CHAMPAIGN — Calling it "the big alligator," State Treasurer Dan Rutherford said the state's ballooning pension system obligations must be addressed by lawmakers this spring.
Even if pension costs are tackled, Rutherford said other spending also will have to be limited.
And the treasurer, who was a member of the state Senate last year when the Legislature approved a 67 percent income tax increase but did not vote for it, said the tax hike should not be phased out before it is scheduled to be reduced from 5 percent to 3.75 percent in 2015. Some Republicans have said they want the tax increase to be repealed this year.
"It would be disingenuous to the public to have them believe it could be repealed," Rutherford told reporters after speaking to the Champaign-Urbana Kiwanis Club in Champaign. "I believe we need to manage where we are and try to put together the best method to wean off that addiction (to increased spending.)"
He said state spending has to be controlled.
"Don't spend this (tax) increase because you've got it. Figure out how to get us off this addiction, this addiction to debt," he said. "And plan for 2015 because there is going to be a cliff and we'll either be able to scale down safely or we're just going to go free-falling off of it. Everybody knows that day is coming."
Even with all the recent grim state budget news — including a report earlier this week from state Comptroller Judy Baar Topinka that the state has an $8.5 billion backlog of unpaid bills — Rutherford said he was optimistic the state could work its way out of the financial crisis.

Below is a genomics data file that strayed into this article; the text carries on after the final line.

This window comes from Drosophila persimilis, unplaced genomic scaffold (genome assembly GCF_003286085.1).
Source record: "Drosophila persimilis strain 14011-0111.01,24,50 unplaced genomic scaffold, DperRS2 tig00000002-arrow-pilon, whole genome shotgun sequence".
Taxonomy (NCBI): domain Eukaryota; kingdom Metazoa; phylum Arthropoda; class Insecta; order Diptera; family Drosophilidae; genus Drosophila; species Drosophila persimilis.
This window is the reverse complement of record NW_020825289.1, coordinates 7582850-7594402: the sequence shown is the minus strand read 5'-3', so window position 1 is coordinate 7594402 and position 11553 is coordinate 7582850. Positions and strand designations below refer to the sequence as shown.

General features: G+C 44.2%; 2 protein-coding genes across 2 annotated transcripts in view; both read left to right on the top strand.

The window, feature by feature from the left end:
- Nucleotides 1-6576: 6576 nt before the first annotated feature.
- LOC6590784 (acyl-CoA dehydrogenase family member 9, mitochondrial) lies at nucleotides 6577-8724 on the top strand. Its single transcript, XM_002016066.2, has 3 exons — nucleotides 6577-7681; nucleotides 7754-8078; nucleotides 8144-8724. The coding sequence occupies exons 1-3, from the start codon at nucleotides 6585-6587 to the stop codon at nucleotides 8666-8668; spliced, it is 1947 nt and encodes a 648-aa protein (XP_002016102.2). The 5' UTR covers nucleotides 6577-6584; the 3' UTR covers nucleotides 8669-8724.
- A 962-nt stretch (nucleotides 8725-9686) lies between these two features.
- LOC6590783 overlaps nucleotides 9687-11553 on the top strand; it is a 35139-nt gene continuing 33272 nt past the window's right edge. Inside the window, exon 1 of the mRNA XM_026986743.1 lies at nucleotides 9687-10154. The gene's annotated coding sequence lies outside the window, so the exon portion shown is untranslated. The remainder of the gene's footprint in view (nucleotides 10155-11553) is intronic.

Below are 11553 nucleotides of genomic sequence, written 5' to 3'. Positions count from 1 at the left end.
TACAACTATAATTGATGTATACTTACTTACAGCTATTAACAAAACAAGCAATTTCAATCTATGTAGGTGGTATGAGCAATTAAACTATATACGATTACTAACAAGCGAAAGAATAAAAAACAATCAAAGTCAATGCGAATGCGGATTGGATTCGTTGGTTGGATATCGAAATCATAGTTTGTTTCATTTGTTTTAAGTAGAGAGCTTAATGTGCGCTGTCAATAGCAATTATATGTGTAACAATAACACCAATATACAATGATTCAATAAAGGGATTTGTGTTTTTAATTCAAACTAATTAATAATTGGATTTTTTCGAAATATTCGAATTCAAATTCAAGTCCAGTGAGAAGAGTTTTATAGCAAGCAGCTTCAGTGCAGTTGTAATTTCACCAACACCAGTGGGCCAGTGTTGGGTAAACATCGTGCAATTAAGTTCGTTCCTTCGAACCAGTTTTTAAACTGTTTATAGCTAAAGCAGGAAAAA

"A part of who I am is optimistic. A part of who I am is realistic," he said. "And at this moment the optimism overrides the realistic.
"You have to believe that way. I am the treasurer of the state and I probably see the dark underside of the ugly beast from a perspective better than most. And I believe that Illinois can and will turn itself around."
The key, he said, is pension reforms. That issue dwarfs even Medicaid spending.
"I think the politics of fixing the pensions is much harder than the Medicaid," Rutherford said. "The Medicaid will be a challenge. I don't disagree. But there is a whole political dynamic to the pension issue that does not come to the Medicaid debate."
Rutherford said retirees would be unaffected by pension changes. But current employees would have to either contribute greater premiums or accept reduced benefits.
"Even if we did that it won't fix the (budget) problem. But we can't begin to fix the problem unless you do that," the treasurer said.